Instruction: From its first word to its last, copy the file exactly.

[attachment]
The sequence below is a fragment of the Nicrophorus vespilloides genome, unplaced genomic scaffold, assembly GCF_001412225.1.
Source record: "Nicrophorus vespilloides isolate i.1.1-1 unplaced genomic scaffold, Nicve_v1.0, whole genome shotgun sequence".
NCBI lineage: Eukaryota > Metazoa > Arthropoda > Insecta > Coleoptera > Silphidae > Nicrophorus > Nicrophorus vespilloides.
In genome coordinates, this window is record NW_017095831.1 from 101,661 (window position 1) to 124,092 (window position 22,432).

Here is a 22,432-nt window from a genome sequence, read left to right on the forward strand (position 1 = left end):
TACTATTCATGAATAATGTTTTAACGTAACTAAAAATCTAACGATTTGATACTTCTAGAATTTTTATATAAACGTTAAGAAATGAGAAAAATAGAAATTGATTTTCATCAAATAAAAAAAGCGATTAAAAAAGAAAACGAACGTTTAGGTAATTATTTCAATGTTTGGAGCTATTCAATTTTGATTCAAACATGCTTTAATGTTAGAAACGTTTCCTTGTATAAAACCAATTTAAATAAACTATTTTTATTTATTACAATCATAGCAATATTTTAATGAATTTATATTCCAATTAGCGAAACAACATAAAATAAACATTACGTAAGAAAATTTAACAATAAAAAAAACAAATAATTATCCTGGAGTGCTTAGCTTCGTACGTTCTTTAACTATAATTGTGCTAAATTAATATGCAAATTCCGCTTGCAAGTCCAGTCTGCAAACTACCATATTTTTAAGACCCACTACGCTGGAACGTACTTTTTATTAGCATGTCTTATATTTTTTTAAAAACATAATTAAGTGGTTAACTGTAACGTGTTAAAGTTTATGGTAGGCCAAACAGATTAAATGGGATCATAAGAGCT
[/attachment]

The sequence below is a fragment of the Nicrophorus vespilloides genome, unplaced genomic scaffold, assembly GCF_001412225.1.
Source record: "Nicrophorus vespilloides isolate i.1.1-1 unplaced genomic scaffold, Nicve_v1.0, whole genome shotgun sequence".
NCBI lineage: Eukaryota > Metazoa > Arthropoda > Insecta > Coleoptera > Silphidae > Nicrophorus > Nicrophorus vespilloides.
In genome coordinates, this window is record NW_017095831.1 from 101,661 (window position 1) to 124,092 (window position 22,432).

Here is a 22,432-nt window from a genome sequence, read left to right on the forward strand (position 1 = left end):
TACTATTCATGAATAATGTTTTAACGTAACTAAAAATCTAACGATTTGATACTTCTAGAATTTTTATATAAACGTTAAGAAATGAGAAAAATAGAAATTGATTTTCATCAAATAAAAAAAGCGATTAAAAAAGAAAACGAACGTTTAGGTAATTATTTCAATGTTTGGAGCTATTCAATTTTGATTCAAACATGCTTTAATGTTAGAAACGTTTCCTTGTATAAAACCAATTTAAATAAACTATTTTTATTTATTACAATCATAGCAATATTTTAATGAATTTATATTCCAATTAGCGAAACAACATAAAATAAACATTACGTAAGAAAATTTAACAATAAAAAAAACAAATAATTATCCTGGAGTGCTTAGCTTCGTACGTTCTTTAACTATAATTGTGCTAAATTAATATGCAAATTCCGCTTGCAAGTCCAGTCTGCAAACTACCATATTTTTAAGACCCACTACGCTGGAACGTACTTTTTATTAGCATGTCTTATATTTTTTTAAAAACATAATTAAGTGGTTAACTGTAACGTGTTAAAGTTTATGGTAGGCCAAACAGATTAAATGGGATCATAAGAGCT